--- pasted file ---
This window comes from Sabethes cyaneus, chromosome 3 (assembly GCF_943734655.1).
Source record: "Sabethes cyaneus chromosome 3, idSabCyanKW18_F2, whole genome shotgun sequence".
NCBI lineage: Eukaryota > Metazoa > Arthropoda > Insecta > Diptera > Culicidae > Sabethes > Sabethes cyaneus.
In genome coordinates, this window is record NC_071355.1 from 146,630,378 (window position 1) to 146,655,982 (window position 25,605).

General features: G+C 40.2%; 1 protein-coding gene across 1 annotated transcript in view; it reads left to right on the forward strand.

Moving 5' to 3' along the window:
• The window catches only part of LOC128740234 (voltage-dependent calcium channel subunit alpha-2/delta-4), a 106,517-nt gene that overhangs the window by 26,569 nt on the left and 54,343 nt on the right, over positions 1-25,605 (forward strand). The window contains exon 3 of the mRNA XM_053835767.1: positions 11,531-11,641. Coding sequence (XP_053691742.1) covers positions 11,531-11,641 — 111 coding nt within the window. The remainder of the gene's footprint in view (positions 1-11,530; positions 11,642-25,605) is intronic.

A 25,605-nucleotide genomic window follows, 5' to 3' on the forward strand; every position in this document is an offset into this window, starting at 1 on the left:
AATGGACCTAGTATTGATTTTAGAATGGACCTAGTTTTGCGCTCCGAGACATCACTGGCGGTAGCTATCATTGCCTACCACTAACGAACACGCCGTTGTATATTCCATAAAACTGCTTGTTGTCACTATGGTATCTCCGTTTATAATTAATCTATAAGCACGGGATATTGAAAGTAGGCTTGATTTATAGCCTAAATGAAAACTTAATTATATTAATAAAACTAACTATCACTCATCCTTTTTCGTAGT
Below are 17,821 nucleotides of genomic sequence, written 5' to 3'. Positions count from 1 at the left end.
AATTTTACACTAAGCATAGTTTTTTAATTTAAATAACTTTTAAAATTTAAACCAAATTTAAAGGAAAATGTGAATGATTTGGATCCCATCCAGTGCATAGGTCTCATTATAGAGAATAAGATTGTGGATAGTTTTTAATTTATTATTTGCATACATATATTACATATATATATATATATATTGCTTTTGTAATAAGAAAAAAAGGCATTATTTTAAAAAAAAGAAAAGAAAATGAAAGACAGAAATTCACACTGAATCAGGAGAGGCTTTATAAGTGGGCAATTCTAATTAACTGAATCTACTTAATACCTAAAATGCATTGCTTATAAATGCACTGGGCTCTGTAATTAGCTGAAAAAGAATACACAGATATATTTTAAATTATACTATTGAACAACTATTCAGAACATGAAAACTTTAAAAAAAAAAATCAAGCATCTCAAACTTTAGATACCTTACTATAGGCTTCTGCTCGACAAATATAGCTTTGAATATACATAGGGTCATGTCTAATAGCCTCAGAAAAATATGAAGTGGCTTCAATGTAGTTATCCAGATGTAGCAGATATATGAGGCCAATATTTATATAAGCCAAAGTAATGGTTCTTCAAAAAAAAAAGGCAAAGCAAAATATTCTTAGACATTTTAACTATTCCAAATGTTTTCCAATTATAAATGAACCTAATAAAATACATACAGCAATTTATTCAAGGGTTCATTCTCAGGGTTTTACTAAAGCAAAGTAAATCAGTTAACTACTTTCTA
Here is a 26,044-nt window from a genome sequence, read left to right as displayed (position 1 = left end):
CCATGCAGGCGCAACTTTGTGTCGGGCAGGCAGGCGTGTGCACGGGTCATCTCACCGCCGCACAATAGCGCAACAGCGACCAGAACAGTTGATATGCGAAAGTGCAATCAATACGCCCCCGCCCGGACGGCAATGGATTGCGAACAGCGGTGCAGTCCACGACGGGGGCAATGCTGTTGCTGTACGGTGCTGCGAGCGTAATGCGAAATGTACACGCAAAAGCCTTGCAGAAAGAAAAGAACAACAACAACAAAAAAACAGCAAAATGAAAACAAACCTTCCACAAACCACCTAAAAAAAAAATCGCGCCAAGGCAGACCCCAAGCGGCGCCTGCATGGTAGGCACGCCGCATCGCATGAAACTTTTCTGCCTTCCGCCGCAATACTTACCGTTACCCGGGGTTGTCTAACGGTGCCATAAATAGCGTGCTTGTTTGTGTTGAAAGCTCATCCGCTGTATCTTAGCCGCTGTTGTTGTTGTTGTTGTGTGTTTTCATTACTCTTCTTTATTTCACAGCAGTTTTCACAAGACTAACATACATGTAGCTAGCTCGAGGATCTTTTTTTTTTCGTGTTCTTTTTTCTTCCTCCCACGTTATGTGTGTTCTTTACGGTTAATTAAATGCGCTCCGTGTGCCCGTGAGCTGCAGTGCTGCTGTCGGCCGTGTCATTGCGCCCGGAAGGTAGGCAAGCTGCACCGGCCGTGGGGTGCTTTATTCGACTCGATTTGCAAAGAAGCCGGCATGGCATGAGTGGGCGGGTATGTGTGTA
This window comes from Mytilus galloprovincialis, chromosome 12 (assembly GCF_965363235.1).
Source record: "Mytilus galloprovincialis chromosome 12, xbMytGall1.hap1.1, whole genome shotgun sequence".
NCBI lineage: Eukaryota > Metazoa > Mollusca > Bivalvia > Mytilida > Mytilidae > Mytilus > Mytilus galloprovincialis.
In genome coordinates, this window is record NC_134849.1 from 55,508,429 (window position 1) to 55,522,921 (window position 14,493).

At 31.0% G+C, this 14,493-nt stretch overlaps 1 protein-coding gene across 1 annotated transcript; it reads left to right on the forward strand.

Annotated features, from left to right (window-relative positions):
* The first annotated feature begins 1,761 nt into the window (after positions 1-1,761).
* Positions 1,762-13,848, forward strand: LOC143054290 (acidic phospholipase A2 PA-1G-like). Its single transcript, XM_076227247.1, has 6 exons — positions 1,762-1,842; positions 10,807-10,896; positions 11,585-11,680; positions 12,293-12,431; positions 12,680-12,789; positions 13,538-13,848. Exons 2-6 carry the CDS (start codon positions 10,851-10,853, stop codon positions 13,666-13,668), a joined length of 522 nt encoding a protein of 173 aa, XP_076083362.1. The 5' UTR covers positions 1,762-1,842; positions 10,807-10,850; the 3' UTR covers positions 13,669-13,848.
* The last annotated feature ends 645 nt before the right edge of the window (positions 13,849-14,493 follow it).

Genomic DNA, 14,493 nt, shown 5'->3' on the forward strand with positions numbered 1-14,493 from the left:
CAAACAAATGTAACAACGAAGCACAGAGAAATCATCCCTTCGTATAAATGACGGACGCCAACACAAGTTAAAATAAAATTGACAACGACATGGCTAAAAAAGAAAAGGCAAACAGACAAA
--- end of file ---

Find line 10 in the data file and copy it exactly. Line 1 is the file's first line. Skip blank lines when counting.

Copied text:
Below are 17,821 nucleotides of genomic sequence, written 5' to 3'. Positions count from 1 at the left end.